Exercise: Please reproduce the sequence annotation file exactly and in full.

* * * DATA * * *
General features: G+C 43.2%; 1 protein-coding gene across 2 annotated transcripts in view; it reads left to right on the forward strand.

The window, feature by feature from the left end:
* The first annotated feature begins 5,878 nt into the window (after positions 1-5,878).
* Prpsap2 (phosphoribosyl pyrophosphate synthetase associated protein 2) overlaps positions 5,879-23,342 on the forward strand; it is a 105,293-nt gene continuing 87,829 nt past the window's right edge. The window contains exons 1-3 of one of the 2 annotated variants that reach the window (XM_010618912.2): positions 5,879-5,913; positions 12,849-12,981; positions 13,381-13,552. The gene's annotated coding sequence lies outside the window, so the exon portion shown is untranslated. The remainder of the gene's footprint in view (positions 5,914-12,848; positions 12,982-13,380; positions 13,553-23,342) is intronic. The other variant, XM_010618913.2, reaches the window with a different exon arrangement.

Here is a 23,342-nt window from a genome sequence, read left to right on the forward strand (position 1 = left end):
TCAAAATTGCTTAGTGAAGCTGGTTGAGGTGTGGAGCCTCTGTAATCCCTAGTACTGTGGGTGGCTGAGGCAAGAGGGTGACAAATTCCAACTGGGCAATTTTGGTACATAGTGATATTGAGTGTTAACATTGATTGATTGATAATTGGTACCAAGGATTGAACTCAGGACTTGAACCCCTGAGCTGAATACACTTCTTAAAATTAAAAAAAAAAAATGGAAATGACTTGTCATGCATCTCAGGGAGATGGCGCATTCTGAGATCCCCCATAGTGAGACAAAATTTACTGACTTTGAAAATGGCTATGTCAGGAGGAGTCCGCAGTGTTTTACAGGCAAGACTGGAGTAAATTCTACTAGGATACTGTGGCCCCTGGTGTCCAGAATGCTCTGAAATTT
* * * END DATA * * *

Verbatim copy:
General features: G+C 43.2%; 1 protein-coding gene across 2 annotated transcripts in view; it reads left to right on the forward strand.

The window, feature by feature from the left end:
* The first annotated feature begins 5,878 nt into the window (after positions 1-5,878).
* Prpsap2 (phosphoribosyl pyrophosphate synthetase associated protein 2) overlaps positions 5,879-23,342 on the forward strand; it is a 105,293-nt gene continuing 87,829 nt past the window's right edge. The window contains exons 1-3 of one of the 2 annotated variants that reach the window (XM_010618912.2): positions 5,879-5,913; positions 12,849-12,981; positions 13,381-13,552. The gene's annotated coding sequence lies outside the window, so the exon portion shown is untranslated. The remainder of the gene's footprint in view (positions 5,914-12,848; positions 12,982-13,380; positions 13,553-23,342) is intronic. The other variant, XM_010618913.2, reaches the window with a different exon arrangement.

Here is a 23,342-nt window from a genome sequence, read left to right on the forward strand (position 1 = left end):
TCAAAATTGCTTAGTGAAGCTGGTTGAGGTGTGGAGCCTCTGTAATCCCTAGTACTGTGGGTGGCTGAGGCAAGAGGGTGACAAATTCCAACTGGGCAATTTTGGTACATAGTGATATTGAGTGTTAACATTGATTGATTGATAATTGGTACCAAGGATTGAACTCAGGACTTGAACCCCTGAGCTGAATACACTTCTTAAAATTAAAAAAAAAAAATGGAAATGACTTGTCATGCATCTCAGGGAGATGGCGCATTCTGAGATCCCCCATAGTGAGACAAAATTTACTGACTTTGAAAATGGCTATGTCAGGAGGAGTCCGCAGTGTTTTACAGGCAAGACTGGAGTAAATTCTACTAGGATACTGTGGCCCCTGGTGTCCAGAATGCTCTGAAATTT